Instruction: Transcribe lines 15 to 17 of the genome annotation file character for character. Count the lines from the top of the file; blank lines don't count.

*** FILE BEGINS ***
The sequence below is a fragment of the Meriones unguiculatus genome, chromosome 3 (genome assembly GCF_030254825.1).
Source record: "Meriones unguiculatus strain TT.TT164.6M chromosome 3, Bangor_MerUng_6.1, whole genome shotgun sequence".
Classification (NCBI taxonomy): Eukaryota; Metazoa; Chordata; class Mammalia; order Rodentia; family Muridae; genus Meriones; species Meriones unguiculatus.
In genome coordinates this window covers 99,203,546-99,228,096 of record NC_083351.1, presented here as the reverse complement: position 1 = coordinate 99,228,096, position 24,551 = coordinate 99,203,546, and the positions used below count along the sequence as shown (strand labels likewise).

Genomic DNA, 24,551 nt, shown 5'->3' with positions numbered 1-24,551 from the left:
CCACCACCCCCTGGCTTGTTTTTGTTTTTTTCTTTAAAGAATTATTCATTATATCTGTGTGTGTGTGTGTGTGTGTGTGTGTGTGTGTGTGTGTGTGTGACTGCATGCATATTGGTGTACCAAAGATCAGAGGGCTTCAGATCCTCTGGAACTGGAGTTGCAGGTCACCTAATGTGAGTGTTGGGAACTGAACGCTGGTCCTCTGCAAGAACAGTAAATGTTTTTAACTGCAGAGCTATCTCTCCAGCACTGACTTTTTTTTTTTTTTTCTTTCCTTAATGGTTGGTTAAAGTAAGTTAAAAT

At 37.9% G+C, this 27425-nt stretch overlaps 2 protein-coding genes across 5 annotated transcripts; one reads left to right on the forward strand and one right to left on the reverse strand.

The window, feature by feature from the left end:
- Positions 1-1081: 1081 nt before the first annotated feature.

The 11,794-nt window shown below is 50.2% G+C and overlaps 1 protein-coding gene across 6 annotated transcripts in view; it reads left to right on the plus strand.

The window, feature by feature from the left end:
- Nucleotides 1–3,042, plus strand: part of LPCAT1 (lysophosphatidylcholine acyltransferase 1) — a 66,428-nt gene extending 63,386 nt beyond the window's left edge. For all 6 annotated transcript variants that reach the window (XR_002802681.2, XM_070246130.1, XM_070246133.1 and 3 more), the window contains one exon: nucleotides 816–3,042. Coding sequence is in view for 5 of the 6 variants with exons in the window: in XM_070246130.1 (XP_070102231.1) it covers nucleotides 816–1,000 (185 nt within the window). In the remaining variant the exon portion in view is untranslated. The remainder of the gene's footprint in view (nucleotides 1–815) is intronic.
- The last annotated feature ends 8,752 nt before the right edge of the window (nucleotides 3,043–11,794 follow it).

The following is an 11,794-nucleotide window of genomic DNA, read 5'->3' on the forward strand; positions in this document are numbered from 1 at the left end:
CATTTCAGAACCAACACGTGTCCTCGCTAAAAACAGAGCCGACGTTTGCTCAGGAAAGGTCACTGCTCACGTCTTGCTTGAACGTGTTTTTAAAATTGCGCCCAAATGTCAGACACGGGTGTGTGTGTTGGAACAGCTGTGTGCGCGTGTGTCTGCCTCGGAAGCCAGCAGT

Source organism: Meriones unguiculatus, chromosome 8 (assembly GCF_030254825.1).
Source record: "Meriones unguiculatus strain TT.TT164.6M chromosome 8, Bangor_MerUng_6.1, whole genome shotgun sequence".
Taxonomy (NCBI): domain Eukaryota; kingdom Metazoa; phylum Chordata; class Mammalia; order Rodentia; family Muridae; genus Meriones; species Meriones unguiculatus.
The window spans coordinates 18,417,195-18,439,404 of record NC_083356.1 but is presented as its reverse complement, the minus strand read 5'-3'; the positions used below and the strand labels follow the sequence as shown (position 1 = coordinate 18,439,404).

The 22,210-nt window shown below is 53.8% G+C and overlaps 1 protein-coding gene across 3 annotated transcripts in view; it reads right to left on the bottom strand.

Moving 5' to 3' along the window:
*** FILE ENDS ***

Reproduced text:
CATTTCAGAACCAACACGTGTCCTCGCTAAAAACAGAGCCGACGTTTGCTCAGGAAAGGTCACTGCTCACGTCTTGCTTGAACGTGTTTTTAAAATTGCGCCCAAATGTCAGACACGGGTGTGTGTGTTGGAACAGCTGTGTGCGCGTGTGTCTGCCTCGGAAGCCAGCAGT

Source organism: Meriones unguiculatus, chromosome 8 (assembly GCF_030254825.1).
Source record: "Meriones unguiculatus strain TT.TT164.6M chromosome 8, Bangor_MerUng_6.1, whole genome shotgun sequence".